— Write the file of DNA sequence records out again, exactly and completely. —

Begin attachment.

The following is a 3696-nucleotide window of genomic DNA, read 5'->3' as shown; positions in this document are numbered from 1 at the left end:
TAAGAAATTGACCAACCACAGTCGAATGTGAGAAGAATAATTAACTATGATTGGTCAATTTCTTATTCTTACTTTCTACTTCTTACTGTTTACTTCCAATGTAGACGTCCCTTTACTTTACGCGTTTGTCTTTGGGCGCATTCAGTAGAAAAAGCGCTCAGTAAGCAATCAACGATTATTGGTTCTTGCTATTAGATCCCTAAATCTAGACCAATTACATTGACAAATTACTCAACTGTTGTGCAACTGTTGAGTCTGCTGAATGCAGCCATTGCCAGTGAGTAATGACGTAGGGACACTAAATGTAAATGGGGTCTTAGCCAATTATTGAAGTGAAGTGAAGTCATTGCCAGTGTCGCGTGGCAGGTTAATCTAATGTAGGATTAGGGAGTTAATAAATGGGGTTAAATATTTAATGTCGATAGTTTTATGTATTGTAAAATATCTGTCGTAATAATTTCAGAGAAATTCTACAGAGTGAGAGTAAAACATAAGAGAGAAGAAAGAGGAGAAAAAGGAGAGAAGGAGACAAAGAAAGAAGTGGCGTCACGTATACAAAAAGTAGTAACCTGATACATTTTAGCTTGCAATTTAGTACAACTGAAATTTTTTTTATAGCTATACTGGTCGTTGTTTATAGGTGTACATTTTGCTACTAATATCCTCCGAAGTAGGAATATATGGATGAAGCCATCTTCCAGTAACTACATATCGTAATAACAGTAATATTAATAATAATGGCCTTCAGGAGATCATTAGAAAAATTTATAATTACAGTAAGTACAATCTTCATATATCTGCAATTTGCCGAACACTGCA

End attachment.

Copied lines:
The following is a 3696-nucleotide window of genomic DNA, read 5'->3' as shown; positions in this document are numbered from 1 at the left end:
TAAGAAATTGACCAACCACAGTCGAATGTGAGAAGAATAATTAACTATGATTGGTCAATTTCTTATTCTTACTTTCTACTTCTTACTGTTTACTTCCAATGTAGACGTCCCTTTACTTTACGCGTTTGTCTTTGGGCGCATTCAGTAGAAAAAGCGCTCAGTAAGCAATCAACGATTATTGGTTCTTGCTATTAGATCCCTAAATCTAGACCAATTACATTGACAAATTACTCAACTGTTGTGCAACTGTTGAGTCTGCTGAATGCAGCCATTGCCAGTGAGTAATGACGTAGGGACACTAAATGTAAATGGGGTCTTAGCCAATTATTGAAGTGAAGTGAAGTCATTGCCAGTGTCGCGTGGCAGGTTAATCTAATGTAGGATTAGGGAGTTAATAAATGGGGTTAAATATTTAATGTCGATAGTTTTATGTATTGTAAAATATCTGTCGTAATAATTTCAGAGAAATTCTACAGAGTGAGAGTAAAACATAAGAGAGAAGAAAGAGGAGAAAAAGGAGAGAAGGAGACAAAGAAAGAAGTGGCGTCACGTATACAAAAAGTAGTAACCTGATACATTTTAGCTTGCAATTTAGTACAACTGAAATTTTTTTTATAGCTATACTGGTCGTTGTTTATAGGTGTACATTTTGCTACTAATATCCTCCGAAGTAGGAATATATGGATGAAGCCATCTTCCAGTAACTACATATCGTAATAACAGTAATATTAATAATAATGGCCTTCAGGAGATCATTAGAAAAATTTATAATTACAGTAAGTACAATCTTCATATATCTGCAATTTGCCGAACACTGCA